Sunday, 18 October 2015

The natural indifference of men

Most men — and certainly I could not always claim to be one of the exceptions — have a natural indifference, if not an absolutely hostile feeling, towards those whom disease, or weakness, or calamity of any kind causes to falter and faint amid the rude jostle of our selfish existence.

Except in love, or the attachments of kindred, or other very long and habitual affection, we really have no tenderness.
Nathaniel Hawthorne - The Blithedale Romance (1852)

Was Hawthorne right? His was a much harsher world than ours, one where those who couldn’t hack it were faced with the most miserable destitution and even starvation. Somehow we have drifted into another world where a grey official version Hawthorne's tenderness may be offered to strangers on our behalf via social institutions. We may or may not approve - the institutions are indifferent.

It is as if the concept of ‘stranger’ has become much more tenuous in our connected world. As if the horrors and tragedies of the twentieth century have squeezed out much of what Hawthorne calls the natural indifference of men by downplaying our notions of 'stranger'.

Ironically the notion 'stranger' changes into the strange one who lives within but does not conform, does not emit the right signals. The internal stranger who deserves no sympathy, support or friendship, who may be abused with impunity.    

Indifference though – it feels natural to me. An aspect of survival perhaps? A natural suspicion of strangers, indifference to their needs or their fate. It seems to go hand in hand with assessing the outsider without any confounding assumption of emotional ties, no attachment to their claims, their stories or their demands. It seems to remind us that people we don’t know are indeed strangers, that strangers still exist in this joined up world of ours.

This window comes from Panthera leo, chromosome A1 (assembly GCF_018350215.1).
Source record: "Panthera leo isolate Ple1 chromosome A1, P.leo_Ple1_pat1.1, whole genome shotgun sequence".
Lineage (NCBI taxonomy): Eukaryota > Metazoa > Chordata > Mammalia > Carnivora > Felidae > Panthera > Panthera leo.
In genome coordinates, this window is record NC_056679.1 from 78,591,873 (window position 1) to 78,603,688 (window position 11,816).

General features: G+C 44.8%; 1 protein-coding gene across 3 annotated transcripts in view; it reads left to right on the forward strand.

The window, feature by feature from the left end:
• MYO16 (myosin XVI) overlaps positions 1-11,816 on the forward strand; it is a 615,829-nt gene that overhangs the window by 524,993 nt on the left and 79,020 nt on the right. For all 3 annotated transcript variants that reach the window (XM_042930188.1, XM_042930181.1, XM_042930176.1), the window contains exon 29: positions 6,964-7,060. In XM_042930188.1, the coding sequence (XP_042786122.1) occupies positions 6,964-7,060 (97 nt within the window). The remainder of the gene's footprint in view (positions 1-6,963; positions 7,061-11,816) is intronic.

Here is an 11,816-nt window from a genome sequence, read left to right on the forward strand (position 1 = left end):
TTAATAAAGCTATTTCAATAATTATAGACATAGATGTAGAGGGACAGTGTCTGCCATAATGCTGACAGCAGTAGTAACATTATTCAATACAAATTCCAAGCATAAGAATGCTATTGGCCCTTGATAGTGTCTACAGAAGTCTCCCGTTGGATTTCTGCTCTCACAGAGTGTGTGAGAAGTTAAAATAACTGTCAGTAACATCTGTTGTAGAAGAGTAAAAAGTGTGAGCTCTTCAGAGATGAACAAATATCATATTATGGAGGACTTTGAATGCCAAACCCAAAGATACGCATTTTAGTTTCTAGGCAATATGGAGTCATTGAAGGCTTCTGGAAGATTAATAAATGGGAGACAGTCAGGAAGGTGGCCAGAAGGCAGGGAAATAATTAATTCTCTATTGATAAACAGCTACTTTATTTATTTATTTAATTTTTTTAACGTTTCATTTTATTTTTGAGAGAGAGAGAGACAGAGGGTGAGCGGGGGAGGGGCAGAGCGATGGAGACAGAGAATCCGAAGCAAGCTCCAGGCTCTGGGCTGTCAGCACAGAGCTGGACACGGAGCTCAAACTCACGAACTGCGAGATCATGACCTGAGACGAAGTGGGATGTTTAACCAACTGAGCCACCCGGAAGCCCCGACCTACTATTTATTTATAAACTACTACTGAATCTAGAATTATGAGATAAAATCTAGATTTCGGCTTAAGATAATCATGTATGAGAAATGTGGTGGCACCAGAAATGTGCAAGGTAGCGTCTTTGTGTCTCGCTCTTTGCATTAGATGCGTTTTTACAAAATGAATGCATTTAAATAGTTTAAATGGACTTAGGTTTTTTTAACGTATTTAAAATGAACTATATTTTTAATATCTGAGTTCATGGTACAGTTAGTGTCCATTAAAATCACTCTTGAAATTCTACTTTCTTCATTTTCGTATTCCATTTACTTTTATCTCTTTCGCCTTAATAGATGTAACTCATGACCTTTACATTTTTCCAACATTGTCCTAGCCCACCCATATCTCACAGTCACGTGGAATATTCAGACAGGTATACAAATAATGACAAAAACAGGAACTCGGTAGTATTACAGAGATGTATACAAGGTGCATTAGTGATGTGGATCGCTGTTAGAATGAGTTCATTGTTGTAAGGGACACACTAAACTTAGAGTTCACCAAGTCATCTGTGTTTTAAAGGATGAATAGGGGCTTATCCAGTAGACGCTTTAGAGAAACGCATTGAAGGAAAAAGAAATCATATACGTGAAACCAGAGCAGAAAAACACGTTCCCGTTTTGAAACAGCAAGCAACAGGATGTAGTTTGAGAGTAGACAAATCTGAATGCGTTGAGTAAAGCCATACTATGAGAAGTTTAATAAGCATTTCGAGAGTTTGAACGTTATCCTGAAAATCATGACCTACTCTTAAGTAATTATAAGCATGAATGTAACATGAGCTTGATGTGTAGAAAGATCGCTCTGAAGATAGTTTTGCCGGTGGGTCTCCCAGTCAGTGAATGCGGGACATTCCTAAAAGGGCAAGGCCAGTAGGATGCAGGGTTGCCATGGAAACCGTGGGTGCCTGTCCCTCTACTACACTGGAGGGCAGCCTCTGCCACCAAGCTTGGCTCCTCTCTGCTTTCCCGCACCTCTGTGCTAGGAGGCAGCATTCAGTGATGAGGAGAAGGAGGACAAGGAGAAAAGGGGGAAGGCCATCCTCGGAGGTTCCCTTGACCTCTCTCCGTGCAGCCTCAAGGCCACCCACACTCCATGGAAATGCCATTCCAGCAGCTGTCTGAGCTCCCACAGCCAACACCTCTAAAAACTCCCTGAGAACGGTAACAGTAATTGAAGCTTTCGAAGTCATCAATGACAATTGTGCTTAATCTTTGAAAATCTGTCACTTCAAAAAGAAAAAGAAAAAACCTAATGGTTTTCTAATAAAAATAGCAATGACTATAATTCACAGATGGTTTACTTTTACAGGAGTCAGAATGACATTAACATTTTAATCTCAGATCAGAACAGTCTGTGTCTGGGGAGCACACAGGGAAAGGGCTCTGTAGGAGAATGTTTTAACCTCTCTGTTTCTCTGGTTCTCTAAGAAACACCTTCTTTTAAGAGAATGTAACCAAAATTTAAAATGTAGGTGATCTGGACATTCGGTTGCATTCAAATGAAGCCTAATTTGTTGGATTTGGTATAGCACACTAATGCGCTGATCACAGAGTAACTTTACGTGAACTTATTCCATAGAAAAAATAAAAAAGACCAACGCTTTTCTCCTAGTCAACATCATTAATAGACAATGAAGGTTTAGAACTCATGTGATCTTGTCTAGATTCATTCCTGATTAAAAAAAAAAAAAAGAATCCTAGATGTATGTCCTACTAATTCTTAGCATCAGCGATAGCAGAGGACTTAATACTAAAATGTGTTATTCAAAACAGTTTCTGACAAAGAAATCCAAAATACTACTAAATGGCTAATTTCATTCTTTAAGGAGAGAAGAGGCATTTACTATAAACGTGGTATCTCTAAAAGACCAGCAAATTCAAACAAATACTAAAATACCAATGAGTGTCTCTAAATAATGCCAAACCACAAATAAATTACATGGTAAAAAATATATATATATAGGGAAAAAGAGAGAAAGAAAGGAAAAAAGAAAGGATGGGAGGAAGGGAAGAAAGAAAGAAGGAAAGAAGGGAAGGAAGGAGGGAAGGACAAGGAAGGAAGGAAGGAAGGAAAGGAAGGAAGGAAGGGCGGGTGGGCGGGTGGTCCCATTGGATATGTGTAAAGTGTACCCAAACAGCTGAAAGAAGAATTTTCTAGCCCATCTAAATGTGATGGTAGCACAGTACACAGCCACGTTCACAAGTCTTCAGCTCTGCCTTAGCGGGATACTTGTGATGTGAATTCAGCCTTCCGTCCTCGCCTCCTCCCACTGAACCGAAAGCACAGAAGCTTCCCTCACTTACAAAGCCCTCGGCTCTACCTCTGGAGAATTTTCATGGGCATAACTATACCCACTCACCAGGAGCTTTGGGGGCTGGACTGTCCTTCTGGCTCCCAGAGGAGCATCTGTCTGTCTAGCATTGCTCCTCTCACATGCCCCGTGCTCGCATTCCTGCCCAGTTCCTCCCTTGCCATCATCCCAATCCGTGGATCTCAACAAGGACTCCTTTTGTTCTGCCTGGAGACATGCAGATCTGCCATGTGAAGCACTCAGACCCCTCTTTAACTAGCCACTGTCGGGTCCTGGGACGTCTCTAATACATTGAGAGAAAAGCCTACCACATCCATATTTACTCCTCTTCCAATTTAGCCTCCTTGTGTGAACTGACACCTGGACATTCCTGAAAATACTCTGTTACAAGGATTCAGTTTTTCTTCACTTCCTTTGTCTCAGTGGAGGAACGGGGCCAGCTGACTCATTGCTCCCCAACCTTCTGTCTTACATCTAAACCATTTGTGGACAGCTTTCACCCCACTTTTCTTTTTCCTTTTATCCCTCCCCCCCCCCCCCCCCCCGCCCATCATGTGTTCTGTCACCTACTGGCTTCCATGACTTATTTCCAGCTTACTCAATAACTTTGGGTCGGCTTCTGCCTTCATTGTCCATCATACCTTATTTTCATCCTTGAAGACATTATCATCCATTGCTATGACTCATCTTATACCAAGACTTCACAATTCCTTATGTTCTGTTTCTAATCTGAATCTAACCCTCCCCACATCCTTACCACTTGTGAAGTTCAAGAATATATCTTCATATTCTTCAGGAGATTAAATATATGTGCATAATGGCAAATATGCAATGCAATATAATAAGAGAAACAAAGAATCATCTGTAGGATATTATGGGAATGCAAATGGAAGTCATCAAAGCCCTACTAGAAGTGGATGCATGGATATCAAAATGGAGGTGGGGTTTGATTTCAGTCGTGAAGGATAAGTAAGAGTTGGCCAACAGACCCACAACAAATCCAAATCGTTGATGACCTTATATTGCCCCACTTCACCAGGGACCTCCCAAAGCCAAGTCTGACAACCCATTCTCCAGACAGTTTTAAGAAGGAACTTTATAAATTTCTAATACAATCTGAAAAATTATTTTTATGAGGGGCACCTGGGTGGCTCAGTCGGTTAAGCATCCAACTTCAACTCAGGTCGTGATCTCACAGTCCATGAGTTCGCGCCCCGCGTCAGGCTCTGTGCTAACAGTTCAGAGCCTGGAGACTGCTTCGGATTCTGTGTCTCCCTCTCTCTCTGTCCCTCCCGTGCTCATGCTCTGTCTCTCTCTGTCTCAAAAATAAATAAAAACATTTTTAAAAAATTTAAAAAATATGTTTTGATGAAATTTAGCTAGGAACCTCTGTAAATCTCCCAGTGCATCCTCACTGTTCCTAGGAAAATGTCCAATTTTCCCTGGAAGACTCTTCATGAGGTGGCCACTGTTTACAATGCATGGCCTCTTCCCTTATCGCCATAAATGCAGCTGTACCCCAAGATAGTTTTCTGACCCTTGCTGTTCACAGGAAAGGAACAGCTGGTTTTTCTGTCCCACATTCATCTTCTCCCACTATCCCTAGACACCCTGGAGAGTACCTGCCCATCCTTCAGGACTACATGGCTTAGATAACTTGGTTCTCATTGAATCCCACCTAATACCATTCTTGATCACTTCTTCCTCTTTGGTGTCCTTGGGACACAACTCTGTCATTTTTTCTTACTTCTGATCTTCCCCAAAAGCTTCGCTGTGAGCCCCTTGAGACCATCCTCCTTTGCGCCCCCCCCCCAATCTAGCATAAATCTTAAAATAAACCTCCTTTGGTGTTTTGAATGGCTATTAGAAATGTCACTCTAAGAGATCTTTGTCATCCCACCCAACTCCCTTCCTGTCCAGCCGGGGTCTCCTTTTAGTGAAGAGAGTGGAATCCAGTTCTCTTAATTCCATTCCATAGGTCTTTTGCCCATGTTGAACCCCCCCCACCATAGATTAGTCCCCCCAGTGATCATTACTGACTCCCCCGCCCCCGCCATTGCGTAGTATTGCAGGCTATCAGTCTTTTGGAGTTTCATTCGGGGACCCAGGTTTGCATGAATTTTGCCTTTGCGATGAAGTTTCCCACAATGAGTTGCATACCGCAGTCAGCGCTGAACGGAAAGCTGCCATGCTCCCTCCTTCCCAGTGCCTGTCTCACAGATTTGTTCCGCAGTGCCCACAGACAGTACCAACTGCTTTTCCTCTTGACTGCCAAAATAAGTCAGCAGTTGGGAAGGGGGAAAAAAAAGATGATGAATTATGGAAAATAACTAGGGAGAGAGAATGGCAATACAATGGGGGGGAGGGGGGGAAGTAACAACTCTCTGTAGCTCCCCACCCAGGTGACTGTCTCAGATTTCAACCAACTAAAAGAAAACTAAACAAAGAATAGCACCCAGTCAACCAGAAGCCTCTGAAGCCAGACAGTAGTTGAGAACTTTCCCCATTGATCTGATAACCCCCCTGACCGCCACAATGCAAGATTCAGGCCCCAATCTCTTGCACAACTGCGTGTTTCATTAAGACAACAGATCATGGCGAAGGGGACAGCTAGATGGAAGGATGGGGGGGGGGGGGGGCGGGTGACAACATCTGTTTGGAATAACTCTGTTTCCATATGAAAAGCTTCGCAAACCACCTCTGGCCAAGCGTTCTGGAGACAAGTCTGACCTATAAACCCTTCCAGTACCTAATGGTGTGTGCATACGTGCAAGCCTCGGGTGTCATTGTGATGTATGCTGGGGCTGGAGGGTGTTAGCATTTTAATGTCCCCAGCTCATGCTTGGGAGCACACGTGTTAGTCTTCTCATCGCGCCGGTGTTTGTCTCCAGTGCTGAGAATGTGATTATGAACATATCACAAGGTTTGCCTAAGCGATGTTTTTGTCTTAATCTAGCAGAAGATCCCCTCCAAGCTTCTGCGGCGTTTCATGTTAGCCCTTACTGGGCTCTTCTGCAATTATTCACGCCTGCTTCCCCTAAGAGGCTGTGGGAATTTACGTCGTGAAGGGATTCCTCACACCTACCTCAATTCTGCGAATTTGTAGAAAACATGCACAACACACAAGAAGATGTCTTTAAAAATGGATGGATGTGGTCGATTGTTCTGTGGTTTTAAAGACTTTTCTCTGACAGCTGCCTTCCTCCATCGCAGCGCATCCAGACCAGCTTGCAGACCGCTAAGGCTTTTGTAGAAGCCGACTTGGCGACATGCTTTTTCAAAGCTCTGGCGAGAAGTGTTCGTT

Our world may be kinder in this respect, but also more superficial, bound up with social approval and the role of the state in setting personal standards to which we must conform. We have become enmeshed in a network of norms to which we are expected to subscribe. Or we don’t subscribe, emit the wrong signals, attract disapproval.

If we don’t subscribe then perhaps Hawthorne’s natural indifference hides itself behind a common enough type of conformity which is visibly reluctant, which conforms only outwardly and makes it obvious that this is so. None of which can be healthy.


Sam Vega said...

I think he is right, and moreover brave to express it. He would be even more brave to express it today, when there is I think more of a public "duty" to pretend that we care about the travails of others. Institutions attempt to motivate their workers by generating the myth that the customer (private sector) or client (public sector) is genuinely and intrinsically important to them, rather than being a means to an institutional end.

Beyond this hypocrisy, however, I think there is worth in attempting to generate a more generalised sense of compassion for others. Even if we can't do much for others, it is best to be facing in the right direction, so to speak, and to avoid the pitfalls of narrow self-interest.

Roger said...

What the eye doesn't see etc. A certain difficulty of communication and distance was necessary for trade and foreign policy to work to our advantage. Keeping despots in guns and jewels was an unpublicised necessity. Indifference worked and caused no trouble - what the eye doesn't see etc.

But now those barriers are gone and all is more or less public - and the despot's people now come calling at our door. What to do? A few bribes and a little media manipulation added to natural indifference should do it, t'was ever thus.

A K Haart said...

Sam - I agree and I think many people do face in the right direction. Perhaps more so than in the past, but the hypocrisy and manipulation sour it.

Roger - yes and more indifference may have led to fewer deaths in the Middle East.